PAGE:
Yesterday’s Heroes by Heather Long
Carina Press (Sept 2012)
Ebook, 89 pages
If you follow this blog and have read a number of my posts, you will know how much I love a good old Superhero tale, whether in print or on screen. So when asked to review this book, I was giddy with excitement for this looked like it was going to mash my love of Superhero’s with my soft spot for a good old romance. And in many aspects, Yesterday’s Heroes really does fulfil both of these very well. It also has a really interesting plot that pulls all these elements together.
The whole premise of the book is based on our hero, Michael Hunter, and his team mates being sent back in time to prevent the future where all superheroes are assassinated by corrupt governments. The key to achieving this is to prevent a number of events from transpiring.
Rory, a superhero in our time, is central in the plan to stop this bleak future occurring and Michael is tasked with killing her in order to flush out the mysterious figure named Hans Geiger. Geiger is the mastermind behind the whole structure of Michael’s time. Unfortunately, or fortunately events don’t transpire as Michael and his team planned.
For what could be classed as PNR, Long manages to create a pretty complex plot based on the difficult subject of time travel. This is due to the fact that Rory’s superpower is to evaluate all possible outcomes to a situation and select the one with the highest rate of success. It is through this superpower, she comes to the possible conclusion that Michael and his teams journey to her time may be the exact cause of their future.
Since Michael and his team effectively kidnapped her, it meant that her team-mates came looking for her which was the first domino in the chain to fall leading to Geiger wrecking his revenge. I’m not going to spoil what the link between Geiger and Rory is, but when reading the book it is pretty obvious.
There are many unanswered questions that are left hanging by the end of the book, ones which I do hope will be resolved in any future instalements. (I contacted the author via twitter and she has confirmed that she has books two and three written, so fingers crossed).
One that has me really puzzled is what it means now the chips inserted into each member of the team are working sporadically after being dormant for nearly 60 years. Does it mean that the future they wanted to avert is still going to happen? If they succeed, will they be able to get back home? Will the home and lives they knew even exist? It’s pretty deep stuff for this type of book (either that, or my passion for sci-fi means I looked into it deeper. )
The almost primary, not quite secondary plot of Rory and Michael getting a happy ever after, is very different from the usual flair. True, they do acknowlege their attraction for each other, but it is never a clear cut “We are going to be a couple for ever and ever.” There are a few hurdles that can be seen in the distance linked to Michael’s mission; Rory’s link to Geiger, will they return home after stopping the future happening, etc.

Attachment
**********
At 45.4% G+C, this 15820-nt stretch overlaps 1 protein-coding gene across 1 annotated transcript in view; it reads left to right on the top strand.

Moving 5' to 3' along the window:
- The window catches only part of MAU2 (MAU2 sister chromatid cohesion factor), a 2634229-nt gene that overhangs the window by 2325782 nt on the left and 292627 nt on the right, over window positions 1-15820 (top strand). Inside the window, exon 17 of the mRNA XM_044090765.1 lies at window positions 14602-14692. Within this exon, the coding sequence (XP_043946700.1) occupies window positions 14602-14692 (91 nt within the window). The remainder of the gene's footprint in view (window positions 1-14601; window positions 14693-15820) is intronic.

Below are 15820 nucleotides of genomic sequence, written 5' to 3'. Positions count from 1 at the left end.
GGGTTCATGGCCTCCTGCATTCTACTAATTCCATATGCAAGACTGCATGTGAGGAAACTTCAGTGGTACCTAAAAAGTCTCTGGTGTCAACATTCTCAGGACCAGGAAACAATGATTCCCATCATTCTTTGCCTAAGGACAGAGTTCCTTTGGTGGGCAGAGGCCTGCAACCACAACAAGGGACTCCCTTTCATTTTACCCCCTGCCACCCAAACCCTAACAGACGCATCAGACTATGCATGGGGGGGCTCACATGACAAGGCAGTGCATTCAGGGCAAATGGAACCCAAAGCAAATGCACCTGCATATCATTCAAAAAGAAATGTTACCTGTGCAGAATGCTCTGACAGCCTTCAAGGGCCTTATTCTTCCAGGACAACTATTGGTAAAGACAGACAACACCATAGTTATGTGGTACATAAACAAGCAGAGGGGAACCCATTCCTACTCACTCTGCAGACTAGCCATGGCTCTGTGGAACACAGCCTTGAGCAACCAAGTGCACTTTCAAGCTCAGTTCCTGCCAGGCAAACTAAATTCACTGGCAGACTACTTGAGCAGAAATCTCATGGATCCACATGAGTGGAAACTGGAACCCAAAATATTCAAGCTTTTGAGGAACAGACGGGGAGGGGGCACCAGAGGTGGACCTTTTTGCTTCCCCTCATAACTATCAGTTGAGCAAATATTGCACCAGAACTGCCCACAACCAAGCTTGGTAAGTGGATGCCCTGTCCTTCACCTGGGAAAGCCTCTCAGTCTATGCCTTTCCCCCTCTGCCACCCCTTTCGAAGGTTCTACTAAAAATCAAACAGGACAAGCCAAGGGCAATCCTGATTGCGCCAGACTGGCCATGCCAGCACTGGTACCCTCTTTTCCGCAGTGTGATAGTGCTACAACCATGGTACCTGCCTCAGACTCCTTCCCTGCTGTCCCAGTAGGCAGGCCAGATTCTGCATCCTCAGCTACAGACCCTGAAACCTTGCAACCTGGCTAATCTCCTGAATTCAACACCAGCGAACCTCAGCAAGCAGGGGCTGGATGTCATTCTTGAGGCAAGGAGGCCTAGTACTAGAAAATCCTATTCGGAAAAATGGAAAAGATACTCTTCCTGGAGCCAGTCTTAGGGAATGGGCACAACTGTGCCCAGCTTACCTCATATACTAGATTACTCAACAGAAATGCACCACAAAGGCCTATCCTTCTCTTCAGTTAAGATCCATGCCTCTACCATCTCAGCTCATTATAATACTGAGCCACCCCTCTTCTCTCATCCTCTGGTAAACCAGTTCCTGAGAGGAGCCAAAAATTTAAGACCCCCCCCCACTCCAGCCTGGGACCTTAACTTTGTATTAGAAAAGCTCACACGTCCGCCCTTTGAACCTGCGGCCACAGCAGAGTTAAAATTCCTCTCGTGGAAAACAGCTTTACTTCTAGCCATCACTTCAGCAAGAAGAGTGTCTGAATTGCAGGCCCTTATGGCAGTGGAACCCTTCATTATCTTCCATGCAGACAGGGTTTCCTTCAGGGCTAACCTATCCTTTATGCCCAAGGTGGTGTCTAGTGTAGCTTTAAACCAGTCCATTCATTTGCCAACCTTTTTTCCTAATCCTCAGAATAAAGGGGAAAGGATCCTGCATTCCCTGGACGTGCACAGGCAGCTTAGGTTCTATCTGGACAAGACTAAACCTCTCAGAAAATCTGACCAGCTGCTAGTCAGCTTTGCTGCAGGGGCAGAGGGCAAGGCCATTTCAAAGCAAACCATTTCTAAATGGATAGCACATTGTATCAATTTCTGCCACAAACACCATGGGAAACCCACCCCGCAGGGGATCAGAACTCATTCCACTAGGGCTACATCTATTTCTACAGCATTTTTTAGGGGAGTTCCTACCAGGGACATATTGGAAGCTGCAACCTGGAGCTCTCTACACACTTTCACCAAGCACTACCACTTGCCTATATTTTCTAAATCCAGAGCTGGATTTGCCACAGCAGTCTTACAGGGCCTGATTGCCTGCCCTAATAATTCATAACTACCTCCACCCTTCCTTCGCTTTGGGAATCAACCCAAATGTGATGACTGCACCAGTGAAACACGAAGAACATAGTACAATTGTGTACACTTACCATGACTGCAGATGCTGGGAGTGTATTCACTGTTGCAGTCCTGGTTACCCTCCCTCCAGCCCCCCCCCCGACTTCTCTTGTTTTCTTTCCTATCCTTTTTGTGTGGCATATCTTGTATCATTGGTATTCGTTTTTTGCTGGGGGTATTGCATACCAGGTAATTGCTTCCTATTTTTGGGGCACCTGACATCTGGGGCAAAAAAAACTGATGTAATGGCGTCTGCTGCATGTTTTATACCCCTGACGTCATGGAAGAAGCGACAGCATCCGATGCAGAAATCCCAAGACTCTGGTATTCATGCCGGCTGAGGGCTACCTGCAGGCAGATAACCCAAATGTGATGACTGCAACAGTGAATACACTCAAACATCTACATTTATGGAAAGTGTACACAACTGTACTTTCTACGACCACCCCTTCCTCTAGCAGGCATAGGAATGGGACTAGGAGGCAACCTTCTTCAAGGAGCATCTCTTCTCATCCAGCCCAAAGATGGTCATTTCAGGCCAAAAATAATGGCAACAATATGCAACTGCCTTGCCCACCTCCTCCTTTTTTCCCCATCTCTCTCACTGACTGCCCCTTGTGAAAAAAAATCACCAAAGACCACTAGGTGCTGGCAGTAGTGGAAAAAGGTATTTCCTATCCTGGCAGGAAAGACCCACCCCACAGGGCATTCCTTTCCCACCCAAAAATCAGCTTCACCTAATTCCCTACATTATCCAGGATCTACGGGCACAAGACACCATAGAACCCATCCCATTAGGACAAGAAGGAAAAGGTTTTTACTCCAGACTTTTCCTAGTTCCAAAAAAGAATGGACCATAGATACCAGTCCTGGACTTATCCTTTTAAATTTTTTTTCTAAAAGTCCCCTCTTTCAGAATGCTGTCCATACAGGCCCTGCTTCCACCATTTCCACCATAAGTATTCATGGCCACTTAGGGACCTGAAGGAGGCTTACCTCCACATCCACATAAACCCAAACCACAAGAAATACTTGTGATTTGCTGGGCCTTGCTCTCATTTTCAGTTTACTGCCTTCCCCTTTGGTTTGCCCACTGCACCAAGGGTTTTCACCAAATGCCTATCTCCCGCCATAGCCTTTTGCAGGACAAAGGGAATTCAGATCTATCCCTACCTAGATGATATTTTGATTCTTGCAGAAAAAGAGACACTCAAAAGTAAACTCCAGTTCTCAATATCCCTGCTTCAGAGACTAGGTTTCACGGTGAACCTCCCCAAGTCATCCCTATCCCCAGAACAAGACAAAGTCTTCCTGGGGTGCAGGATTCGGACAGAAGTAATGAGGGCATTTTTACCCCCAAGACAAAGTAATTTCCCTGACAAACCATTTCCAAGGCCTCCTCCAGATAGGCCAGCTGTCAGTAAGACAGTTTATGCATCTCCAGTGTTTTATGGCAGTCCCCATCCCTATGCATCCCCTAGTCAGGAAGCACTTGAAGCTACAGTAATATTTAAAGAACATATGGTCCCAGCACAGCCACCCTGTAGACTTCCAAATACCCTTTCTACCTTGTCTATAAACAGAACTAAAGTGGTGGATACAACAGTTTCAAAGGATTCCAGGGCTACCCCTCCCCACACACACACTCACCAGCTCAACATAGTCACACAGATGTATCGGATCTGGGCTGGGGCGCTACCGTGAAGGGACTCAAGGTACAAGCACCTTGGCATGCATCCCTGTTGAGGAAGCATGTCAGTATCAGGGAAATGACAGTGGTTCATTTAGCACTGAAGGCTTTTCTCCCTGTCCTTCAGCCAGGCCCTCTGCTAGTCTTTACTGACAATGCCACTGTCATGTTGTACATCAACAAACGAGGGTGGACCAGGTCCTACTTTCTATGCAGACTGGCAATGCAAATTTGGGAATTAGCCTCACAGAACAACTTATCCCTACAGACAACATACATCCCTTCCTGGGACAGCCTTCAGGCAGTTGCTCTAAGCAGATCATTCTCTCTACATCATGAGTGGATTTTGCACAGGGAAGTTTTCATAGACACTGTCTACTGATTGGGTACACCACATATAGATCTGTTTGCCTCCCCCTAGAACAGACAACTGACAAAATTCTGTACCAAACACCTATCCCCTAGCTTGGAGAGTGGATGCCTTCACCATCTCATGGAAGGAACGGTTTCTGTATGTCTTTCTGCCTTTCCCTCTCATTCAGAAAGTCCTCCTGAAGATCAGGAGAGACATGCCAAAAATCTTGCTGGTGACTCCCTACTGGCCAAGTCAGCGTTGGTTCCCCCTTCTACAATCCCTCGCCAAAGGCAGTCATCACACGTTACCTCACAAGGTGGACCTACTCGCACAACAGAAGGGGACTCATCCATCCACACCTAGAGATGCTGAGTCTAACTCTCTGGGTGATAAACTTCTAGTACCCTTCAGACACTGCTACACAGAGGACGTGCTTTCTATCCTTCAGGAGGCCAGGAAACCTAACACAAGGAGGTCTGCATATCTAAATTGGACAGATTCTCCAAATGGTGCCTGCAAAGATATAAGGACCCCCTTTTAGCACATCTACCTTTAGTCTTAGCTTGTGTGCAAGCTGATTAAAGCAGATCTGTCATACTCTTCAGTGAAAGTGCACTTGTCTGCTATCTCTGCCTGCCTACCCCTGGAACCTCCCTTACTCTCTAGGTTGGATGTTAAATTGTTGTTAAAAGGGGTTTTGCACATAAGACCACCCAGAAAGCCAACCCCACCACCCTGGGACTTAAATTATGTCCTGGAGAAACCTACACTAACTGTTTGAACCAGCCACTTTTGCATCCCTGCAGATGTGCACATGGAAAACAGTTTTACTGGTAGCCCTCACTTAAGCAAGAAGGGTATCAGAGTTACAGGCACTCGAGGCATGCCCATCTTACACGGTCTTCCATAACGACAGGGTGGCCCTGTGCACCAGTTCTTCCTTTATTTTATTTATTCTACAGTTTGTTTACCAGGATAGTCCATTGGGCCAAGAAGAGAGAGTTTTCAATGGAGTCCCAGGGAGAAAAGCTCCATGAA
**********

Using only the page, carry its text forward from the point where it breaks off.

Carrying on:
I do hope they manage to overcome them because as a couple I really did like both Rory and Michael. Both have their own agendas and are desperate to try and not let their feelings for each other get in the way of their mission. The pair do have an undeniable chemistry and the pages sizzle when the two end up partaking in the horizontal tango. The tried and tested “instant attraction” is still fresh. This is down mainly to Michael’s unexplainable reaction to Rory from missing a shot that he has made a thousand times in his attempt to assassinate Rory, to the blinding rage he goes into when he fears that Rory is going to be taken away from him.
Rory is the more methodical one between the two and I really did like her. Her gift allows her to see things from many directions and this gives her a sympathetic view. By the last couple of chapters she has grown fond of this band of merry men, even if their actions are a bit unorthodox.
While this is Rory and Michaels book, I feel I must mention the supporting characters for they hold much promise.
Rex, one of Michaels teamamtes, was one such charcter whose backstory really is rather interesting and is different from the usual band of warrior origin tales. He had taken this assignment in order to give his daughter a chance of a better life. My heart went out to him, when he realised that if he succeeded there was no guarantee that she would be in that future, let alone would he get back.
Simon, the telepath in Michaels team is very much an enigma and very little of his background is given. My gut instinct tells me that his story would be something a bit specially and I hope we find out more about him. (He kind of puts me in mind of a young Professor X from the X-men.)
Garrett is token tortured member of Michael’s ream, only wanting vengeance for the murder of his mother. It is clear he has been mistreated while he was held prisoner for his mothers supposed sins. This clearly suggests that he is the one to fall the hardest for his eventual Happy Ever After. My guess would be someone very close to villain of the piece, but who this is has yet to be seen.
Overall, I really enjoyed this book but there are too many loose ends for you to treat it as a stand-alone. With other books I have read in the genre of PNR, each pairing usually gets a contained story and though there is usually a larger story arch at play, you are left satisfied in the knowledge that Heroine X and Hero Y have found each other. Yes, our main characters do manage to find each other, but for me there are still a number of variables that mean their future is insecure. I do hope that there are more books in this series as it really did hook me in with a new breed of supernatural.
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